Wednesday's violent insurrection at the Capitol building in Washington, DC -- as horrifyingly unprecedented as it was -- also had a quality that we've experienced repeatedly over the past four years: It was both shocking and surreal, and yet eerily familiar and entirely predictable. The scenes playing out at the Capitol echoed those that took place in Charlottesville in August of 2017, which I witnessed in-person and later reported on, following a known pattern of right-wing political unrest that has been nurtured by the President and his party.
The parallels between the assaults on Charlottesville and the Capitol were striking: the hesitance of law enforcement to engage White, right-wing protesters (and their delay in doing so), the turn in right-wing media to the bogeyman of antifa as the source of disorder, the President's efforts to excuse or embrace the violence of his supporters -- even as he urged them to go home, he said "We love you" (in a video later restricted by social media platforms for its obfuscation and reinforcement of debunked election lies).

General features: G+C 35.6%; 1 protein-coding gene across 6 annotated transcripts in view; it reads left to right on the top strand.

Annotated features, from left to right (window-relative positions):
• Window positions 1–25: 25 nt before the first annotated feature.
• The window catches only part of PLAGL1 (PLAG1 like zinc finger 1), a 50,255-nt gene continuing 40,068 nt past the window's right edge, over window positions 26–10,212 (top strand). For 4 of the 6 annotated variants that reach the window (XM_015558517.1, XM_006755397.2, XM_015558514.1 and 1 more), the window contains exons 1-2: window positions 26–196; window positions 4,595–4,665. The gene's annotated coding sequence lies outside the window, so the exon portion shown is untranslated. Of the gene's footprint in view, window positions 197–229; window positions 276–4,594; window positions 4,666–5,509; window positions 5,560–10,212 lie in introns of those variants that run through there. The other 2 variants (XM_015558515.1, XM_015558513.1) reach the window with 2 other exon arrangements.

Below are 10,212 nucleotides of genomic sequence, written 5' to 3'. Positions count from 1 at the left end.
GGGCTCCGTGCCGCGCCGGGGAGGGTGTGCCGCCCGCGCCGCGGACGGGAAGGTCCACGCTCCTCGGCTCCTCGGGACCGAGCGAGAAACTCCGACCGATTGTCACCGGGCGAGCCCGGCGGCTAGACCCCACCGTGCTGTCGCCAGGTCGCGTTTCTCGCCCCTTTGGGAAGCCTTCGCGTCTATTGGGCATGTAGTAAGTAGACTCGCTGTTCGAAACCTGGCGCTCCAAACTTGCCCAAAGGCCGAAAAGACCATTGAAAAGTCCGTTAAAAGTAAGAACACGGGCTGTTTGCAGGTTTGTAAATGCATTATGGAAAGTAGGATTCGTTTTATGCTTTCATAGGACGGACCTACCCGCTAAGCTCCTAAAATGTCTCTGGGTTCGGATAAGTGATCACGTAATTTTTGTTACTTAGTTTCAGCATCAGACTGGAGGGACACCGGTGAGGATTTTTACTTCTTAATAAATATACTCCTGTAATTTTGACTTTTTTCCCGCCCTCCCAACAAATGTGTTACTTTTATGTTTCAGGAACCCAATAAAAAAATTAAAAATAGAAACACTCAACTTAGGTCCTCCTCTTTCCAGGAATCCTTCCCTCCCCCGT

But more than that, they were both marked by a pernicious both-sides-ism that has, over the past four years, corrupted every discussion of the violence and chaos that Donald Trump provokes, one encapsulated in the "very fine people on both sides" line but with a much longer history in America.
A few days after the violence in Charlottesville, Civil War historian Elizabeth Varon wrote about the false equivalence that for decades dominated the way most Americans talked about the Civil War: as a war in which both sides fought nobly on behalf of causes they deeply believed in, and at the end, laid down their arms and came back together as Americans. There were heroes on both sides, men on horseback deserving statues no matter how many people they enslaved or US soldiers they killed or insurrections they led.
It was a peace bought on the backs not only of the US soldiers who died but the millions of freed people forced into a system of segregation, theft and violence that persisted for nearly a century after the war.
Trump trotted out the same sort of false equivalence after the violence in Charlottesville. He praised enslaver and Confederate traitor Robert E. Lee, who he has repeatedly called a "great general." He insisted that the people who flocked to Charlottesville for an event organized by violent neo-Nazis, Klan members and racists were very fine people who were just there to protect Lee's statue, even though the night before the planned rally, they had marched on the grounds of the University of Virginia and attacked anti-fascist and anti-racist protesters there. And he turned antifa — anti-fascist organizers and protesters — into the right's new scapegoat.
We've seen over the past year how useful that scapegoat has been for a new era of false equivalence. "But what about antifa?" has been the response to nearly every act of right-wing violence since.